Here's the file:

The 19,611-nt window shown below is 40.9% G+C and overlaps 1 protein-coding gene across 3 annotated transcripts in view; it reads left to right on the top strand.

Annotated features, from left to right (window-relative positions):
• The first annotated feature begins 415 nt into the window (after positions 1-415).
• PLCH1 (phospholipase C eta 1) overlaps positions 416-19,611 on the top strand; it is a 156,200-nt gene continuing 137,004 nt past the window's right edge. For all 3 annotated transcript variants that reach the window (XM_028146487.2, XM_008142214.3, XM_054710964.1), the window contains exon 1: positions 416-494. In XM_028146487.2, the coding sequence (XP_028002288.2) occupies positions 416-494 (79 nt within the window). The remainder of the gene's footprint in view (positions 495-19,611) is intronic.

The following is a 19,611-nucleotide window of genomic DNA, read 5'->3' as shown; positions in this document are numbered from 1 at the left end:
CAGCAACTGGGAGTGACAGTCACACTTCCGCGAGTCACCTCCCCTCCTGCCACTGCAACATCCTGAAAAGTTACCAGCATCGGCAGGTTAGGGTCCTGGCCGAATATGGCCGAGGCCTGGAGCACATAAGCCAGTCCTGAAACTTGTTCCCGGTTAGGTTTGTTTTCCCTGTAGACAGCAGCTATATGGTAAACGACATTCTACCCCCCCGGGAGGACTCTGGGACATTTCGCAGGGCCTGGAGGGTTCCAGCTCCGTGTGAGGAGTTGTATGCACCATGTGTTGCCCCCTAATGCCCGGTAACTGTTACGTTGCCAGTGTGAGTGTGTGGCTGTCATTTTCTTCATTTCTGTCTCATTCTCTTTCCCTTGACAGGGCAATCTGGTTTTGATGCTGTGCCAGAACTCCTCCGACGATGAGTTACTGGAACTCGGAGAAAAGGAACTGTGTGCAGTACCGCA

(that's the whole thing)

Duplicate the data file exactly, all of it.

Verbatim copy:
The 19,611-nt window shown below is 40.9% G+C and overlaps 1 protein-coding gene across 3 annotated transcripts in view; it reads left to right on the top strand.

Annotated features, from left to right (window-relative positions):
• The first annotated feature begins 415 nt into the window (after positions 1-415).
• PLCH1 (phospholipase C eta 1) overlaps positions 416-19,611 on the top strand; it is a 156,200-nt gene continuing 137,004 nt past the window's right edge. For all 3 annotated transcript variants that reach the window (XM_028146487.2, XM_008142214.3, XM_054710964.1), the window contains exon 1: positions 416-494. In XM_028146487.2, the coding sequence (XP_028002288.2) occupies positions 416-494 (79 nt within the window). The remainder of the gene's footprint in view (positions 495-19,611) is intronic.

The following is a 19,611-nucleotide window of genomic DNA, read 5'->3' as shown; positions in this document are numbered from 1 at the left end:
CAGCAACTGGGAGTGACAGTCACACTTCCGCGAGTCACCTCCCCTCCTGCCACTGCAACATCCTGAAAAGTTACCAGCATCGGCAGGTTAGGGTCCTGGCCGAATATGGCCGAGGCCTGGAGCACATAAGCCAGTCCTGAAACTTGTTCCCGGTTAGGTTTGTTTTCCCTGTAGACAGCAGCTATATGGTAAACGACATTCTACCCCCCCGGGAGGACTCTGGGACATTTCGCAGGGCCTGGAGGGTTCCAGCTCCGTGTGAGGAGTTGTATGCACCATGTGTTGCCCCCTAATGCCCGGTAACTGTTACGTTGCCAGTGTGAGTGTGTGGCTGTCATTTTCTTCATTTCTGTCTCATTCTCTTTCCCTTGACAGGGCAATCTGGTTTTGATGCTGTGCCAGAACTCCTCCGACGATGAGTTACTGGAACTCGGAGAAAAGGAACTGTGTGCAGTACCGCA